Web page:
‘I have a group of old friends I love but there’s one woman I’ve always clashed with, and it’s now got to the point where she has been so unkind to me, that I don’t want to socialise with her any more. It’s a long story… but she is not my friend and I would rather meet the others when she isn’t there. A couple of other women don’t like her either, and they are supportive, but I can tell others in the group think we should just deal with it and get along, and I don’t want to alienate them. How do we handle this?’
This can be a touchy situation in a group environment, says Levine, and when you feel one group member is being difficult, it’s easy to try to get other members ‘on your side’. But you should try to avoid this. ‘Even though you don’t like this woman, resist the impulse to badmouth her to anyone else in the group,’ advises Professor Irene Levine. ‘If asked, simply say that you don’t get along that well.’
It can be difficult to take the higher ground when you know someone dislikes you but, as Psychologies' agony aunt Mary Fenwick points out, the danger of not doing so is that you could begin to behave in the same way as the person you’re dealing with.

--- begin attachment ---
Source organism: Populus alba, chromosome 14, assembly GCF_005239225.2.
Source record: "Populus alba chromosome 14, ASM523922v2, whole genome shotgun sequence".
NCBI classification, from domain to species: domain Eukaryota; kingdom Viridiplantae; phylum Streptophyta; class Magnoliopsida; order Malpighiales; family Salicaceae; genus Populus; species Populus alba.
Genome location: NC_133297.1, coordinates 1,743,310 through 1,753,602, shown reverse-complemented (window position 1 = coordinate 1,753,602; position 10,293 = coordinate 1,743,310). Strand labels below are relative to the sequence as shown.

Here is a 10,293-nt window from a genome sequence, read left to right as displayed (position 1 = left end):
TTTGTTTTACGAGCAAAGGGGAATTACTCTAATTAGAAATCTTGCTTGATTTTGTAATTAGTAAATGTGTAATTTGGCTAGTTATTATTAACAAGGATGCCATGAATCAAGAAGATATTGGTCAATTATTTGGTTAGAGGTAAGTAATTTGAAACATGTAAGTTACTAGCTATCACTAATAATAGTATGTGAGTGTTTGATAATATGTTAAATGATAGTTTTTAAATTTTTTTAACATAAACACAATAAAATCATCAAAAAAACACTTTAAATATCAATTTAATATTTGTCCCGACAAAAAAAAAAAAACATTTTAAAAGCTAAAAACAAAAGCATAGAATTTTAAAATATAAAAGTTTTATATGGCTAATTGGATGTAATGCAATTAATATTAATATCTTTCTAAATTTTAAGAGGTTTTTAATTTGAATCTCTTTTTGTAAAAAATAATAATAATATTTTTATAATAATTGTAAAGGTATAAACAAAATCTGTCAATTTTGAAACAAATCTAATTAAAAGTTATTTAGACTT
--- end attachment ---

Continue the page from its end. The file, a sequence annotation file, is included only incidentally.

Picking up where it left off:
‘I don’t like the sound of secretly seeking support from others in the group, without directly discussing the relationship with the woman who is no longer your friend,’ she says. ‘The words we speak about other people can poison our own mouths.’
Also, remember to try not to demonise others and examine the dynamic between the two of you, says Packtypes' Will Murray. ‘As Carl Jung said, “everything that irritates us about others can lead us to an understanding of ourselves”.
In this context, that means looking behind this woman’s actions. Why does she do the things she does? It is easier to leave a damaged relationship behind and move on than get to the heart of the issue, but if a deeper understanding can solve the problem, that has to be the best solution.’
Ultimately, in a situation such as this, you can only change your own behaviour. So, offers Fenwick, ‘choose kindness’. If you opt not to respond in a negative way to negative actions, you have taken the first step to freeing yourself from the situation.
- Carole Jahme, evolutionary psychologist and author of Beauty and the Beasts: Woman, Ape and Evolution (Virago, £10.61); jahme.com
- Irene S Levine, psychologist and professor of psychiatry at the New York University School of Medicine; thefriendshipblog.com
- Mary Fenwick, Psychologies’ resident agony aunt, coach and journalist; maryfenwick.com
- Will Murray, founder of Packtypes self-awareness cards and author of Understand Everyone (Friendly Publishing), packtypes.com